1. "Pilot"

Well obviously, the first moment you see the tall, handsome man with dark features... you're hooked. Although this is Nathan's egotistical self, he's still pretty to look at.

2. "Are You There?"

It was only episode three where Nathan set the bar on pickup lines with his, "Don't say I never gave you anything," speech to Haley. He gave her a bracelet I'm sure only a five-year-old would wear regularly. But if it was a gift from him, I'd never take it off either.

3. "Every Night Is Another Story"

Love at first sight! Nathan Scott is shirtless. Need I say more? He's also kinda cute when he's embarrassed. (Don't worry. You are too, Lucas).

4. "The Search For Something More"

"You shouldn't have done that Nathan."

"I wanted to."

"Dare You to Move" blasts in the background as we see Naley in the making. Yes.

5. "I Shall Believe"

Nathan swallows his pride and visits his brother (whom he still hates at the time) at the hospital after his accident. He just happens to be there when Lucas opens his eyes for the first time.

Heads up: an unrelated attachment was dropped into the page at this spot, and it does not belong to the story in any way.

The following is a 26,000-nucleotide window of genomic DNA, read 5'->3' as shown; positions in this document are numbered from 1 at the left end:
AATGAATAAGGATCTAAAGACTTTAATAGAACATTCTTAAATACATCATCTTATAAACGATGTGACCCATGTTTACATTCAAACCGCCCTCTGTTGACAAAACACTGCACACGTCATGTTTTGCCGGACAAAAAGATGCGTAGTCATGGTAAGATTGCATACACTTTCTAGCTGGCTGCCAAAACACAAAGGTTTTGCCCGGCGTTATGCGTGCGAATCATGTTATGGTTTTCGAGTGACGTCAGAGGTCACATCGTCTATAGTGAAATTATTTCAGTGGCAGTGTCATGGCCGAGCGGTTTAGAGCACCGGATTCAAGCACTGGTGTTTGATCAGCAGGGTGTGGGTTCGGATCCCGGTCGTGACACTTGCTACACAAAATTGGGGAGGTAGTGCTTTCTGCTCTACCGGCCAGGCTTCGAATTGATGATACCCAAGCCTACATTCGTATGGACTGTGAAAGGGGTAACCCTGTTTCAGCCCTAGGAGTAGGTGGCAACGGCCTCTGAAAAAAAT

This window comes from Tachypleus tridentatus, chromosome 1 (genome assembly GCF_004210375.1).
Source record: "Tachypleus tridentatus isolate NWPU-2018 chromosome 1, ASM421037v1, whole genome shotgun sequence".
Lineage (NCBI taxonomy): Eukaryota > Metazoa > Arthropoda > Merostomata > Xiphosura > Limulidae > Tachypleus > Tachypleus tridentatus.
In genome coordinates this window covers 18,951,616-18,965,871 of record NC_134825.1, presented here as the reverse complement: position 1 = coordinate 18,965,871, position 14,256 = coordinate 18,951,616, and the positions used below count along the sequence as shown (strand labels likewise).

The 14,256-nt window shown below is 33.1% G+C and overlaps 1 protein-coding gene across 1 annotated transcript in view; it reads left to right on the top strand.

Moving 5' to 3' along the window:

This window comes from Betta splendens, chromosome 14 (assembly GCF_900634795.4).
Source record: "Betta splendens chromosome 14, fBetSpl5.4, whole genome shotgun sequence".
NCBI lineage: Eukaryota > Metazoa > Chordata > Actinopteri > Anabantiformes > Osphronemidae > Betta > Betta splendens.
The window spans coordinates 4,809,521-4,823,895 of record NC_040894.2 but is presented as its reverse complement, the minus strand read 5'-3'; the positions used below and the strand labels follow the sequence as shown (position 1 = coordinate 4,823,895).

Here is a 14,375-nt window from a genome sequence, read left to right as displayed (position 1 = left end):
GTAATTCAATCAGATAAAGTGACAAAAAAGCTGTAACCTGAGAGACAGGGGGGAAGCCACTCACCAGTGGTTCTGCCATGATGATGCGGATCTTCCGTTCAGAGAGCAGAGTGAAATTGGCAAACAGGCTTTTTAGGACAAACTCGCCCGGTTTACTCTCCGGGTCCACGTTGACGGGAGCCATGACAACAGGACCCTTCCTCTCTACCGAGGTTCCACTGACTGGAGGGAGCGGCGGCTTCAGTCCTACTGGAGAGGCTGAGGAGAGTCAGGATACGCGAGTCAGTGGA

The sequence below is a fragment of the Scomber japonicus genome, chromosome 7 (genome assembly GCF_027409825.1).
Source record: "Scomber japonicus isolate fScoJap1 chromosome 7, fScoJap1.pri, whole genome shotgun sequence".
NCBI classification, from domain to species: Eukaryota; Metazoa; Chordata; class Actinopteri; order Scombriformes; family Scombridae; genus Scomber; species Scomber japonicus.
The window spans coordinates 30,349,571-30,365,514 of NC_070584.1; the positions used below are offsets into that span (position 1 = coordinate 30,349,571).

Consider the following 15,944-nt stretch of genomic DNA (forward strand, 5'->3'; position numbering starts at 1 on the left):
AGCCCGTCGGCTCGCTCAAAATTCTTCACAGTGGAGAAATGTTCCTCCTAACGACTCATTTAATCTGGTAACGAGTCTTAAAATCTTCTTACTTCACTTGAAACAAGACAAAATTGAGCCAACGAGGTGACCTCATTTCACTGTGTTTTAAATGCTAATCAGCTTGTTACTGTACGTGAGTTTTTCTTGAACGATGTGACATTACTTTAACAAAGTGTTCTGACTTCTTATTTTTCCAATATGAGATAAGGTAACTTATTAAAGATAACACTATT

6. "To Wish Impossible Things"

The boy-toy auction. I'm not OK.

7. "The Games That Play Us"

"But my heart says, 'Just forget about your pride, you idiot. You love this girl, and even if you're going to catch pneumonia, your ass is going to stand out here in the rain until you convince her to forgive you.'"

OK Nathan, be more perfect. I dare you.

8. "The Desperate Kingdoms Of Love"

I have no words. I'd marry him at 17, too.

9. "The Hero Dies In This One"

When our nightmare becomes reality and Haley leaves with Chris Keller to work on her music. Our hearts both grow and break for Nathan.

10. "Quiet Things That No One Ever Knows"

My heart.

11. "An Attempt To Tip The Scales"

Haley's back, Nathan's still mad. But, he does come to her rescue as just about the hottest Batman ever.

12. "How Resurrection Really Feels"

Nathan travels with Chris to win back Haley's demo that Chris lost in a poker game. Working with the person he hates most to get back the reason Haley left him in the first place... That's love.

13. "The Wind That Blew My Heart Away"

Nathan admits to Haley that he's been keeping track of her musical journey the whole time she was away because he was low-key proud of her. He deserves that rain kiss for being so perfect.

And in the same episode...

14. "With Tired Eyes, Tired Minds, Tired Souls, We Slept"

During the most devastating episode (in my opinion), Nathan runs back into the school to make sure Haley is safe from the shooter.

15. "Everyday Is A Sunday Evening"

"You got nothin', Scott!"

Not breathing.